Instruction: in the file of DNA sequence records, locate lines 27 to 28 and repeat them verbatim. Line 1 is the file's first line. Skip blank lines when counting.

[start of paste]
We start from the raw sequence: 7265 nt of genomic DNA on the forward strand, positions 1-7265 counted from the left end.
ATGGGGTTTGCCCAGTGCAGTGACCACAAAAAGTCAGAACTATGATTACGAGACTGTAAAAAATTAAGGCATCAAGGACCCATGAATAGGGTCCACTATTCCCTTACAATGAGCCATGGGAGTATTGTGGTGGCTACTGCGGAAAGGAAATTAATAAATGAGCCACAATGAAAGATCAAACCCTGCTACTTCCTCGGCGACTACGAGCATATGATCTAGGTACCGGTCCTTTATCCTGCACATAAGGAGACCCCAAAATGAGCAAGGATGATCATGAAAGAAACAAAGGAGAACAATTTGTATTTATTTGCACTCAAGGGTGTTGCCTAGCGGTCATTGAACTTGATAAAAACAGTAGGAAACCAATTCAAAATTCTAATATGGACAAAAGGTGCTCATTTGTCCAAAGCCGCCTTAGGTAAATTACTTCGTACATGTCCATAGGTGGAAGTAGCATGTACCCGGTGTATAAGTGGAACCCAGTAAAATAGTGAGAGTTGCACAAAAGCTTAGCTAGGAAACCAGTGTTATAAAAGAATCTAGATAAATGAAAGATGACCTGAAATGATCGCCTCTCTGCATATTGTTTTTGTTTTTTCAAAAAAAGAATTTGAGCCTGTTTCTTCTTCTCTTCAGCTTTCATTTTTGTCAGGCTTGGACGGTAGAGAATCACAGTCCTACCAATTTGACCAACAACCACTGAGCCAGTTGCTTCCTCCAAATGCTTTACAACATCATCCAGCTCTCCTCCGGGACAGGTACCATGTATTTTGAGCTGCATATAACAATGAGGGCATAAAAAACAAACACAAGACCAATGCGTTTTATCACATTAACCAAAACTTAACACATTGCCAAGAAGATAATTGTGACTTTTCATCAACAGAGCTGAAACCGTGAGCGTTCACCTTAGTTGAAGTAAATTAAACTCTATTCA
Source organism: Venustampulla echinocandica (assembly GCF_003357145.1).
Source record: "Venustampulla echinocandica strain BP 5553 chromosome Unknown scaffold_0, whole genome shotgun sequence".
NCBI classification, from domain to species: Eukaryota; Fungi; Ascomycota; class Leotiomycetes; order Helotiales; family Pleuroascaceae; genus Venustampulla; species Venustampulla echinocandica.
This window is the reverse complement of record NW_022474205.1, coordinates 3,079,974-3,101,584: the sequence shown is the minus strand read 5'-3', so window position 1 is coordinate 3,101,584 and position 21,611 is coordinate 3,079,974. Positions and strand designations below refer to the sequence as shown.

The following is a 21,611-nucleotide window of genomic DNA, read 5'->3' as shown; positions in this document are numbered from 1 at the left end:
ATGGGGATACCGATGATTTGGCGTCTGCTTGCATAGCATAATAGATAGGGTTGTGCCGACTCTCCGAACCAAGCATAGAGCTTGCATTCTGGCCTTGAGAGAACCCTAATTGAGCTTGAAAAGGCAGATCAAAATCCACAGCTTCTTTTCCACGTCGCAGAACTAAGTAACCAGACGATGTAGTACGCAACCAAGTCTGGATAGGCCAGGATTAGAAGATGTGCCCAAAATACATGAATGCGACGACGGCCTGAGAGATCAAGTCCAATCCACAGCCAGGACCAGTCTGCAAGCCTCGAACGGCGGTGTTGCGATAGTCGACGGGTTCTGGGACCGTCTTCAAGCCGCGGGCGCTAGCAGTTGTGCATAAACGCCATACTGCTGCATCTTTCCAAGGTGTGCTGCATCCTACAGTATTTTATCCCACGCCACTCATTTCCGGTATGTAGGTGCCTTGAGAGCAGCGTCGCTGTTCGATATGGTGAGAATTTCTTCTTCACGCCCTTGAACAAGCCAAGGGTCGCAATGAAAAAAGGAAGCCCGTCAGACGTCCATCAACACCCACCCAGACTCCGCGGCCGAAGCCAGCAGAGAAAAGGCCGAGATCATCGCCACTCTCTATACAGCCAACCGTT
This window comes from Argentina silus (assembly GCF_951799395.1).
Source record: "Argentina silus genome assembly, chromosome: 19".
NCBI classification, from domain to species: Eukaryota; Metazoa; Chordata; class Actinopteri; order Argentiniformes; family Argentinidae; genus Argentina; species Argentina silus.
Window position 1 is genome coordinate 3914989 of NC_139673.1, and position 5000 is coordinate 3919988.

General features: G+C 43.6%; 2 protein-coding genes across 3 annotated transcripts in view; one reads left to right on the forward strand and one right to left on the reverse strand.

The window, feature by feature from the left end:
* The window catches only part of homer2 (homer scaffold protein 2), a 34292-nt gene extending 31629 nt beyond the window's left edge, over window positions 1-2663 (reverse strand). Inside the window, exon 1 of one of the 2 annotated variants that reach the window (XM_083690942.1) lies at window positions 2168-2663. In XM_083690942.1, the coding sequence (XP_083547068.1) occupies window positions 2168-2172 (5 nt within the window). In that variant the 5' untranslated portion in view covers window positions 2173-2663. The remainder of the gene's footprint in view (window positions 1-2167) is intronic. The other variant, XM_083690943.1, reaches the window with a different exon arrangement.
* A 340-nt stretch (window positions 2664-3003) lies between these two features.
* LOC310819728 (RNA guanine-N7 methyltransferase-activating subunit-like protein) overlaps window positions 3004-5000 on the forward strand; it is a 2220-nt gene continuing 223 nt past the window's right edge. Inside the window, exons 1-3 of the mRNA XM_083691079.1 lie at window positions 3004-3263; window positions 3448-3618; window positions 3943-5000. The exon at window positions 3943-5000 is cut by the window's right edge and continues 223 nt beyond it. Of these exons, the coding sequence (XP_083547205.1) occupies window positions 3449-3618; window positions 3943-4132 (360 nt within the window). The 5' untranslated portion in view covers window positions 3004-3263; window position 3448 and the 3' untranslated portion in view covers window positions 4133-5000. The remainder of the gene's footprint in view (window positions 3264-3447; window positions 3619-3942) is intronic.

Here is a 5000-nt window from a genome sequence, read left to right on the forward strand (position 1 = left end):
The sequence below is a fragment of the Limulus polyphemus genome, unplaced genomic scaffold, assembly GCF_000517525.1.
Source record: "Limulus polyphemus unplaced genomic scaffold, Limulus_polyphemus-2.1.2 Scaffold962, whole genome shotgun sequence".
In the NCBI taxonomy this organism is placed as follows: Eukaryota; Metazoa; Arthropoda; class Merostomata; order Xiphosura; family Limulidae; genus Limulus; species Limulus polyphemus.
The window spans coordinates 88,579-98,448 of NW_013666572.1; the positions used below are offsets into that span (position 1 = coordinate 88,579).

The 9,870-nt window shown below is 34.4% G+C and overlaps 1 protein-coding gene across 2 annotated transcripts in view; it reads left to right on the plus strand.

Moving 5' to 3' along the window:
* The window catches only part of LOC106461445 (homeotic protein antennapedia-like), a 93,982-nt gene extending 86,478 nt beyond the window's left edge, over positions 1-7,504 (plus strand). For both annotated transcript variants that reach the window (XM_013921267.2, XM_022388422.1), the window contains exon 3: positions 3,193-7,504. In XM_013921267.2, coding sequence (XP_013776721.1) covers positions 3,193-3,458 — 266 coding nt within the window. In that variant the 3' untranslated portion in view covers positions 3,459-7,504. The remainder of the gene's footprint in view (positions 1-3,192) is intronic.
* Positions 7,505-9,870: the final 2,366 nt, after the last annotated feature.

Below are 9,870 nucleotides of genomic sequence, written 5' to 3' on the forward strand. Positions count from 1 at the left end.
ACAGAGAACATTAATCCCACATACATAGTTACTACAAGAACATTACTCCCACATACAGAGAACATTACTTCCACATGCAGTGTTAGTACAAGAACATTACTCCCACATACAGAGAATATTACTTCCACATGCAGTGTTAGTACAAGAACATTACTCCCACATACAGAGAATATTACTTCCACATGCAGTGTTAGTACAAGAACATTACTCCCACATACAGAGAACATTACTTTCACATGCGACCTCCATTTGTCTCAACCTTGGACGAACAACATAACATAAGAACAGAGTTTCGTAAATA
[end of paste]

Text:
Below are 9,870 nucleotides of genomic sequence, written 5' to 3' on the forward strand. Positions count from 1 at the left end.
ACAGAGAACATTAATCCCACATACATAGTTACTACAAGAACATTACTCCCACATACAGAGAACATTACTTCCACATGCAGTGTTAGTACAAGAACATTACTCCCACATACAGAGAATATTACTTCCACATGCAGTGTTAGTACAAGAACATTACTCCCACATACAGAGAATATTACTTCCACATGCAGTGTTAGTACAAGAACATTACTCCCACATACAGAGAACATTACTTTCACATGCGACCTCCATTTGTCTCAACCTTGGACGAACAACATAACATAAGAACAGAGTTTCGTAAATA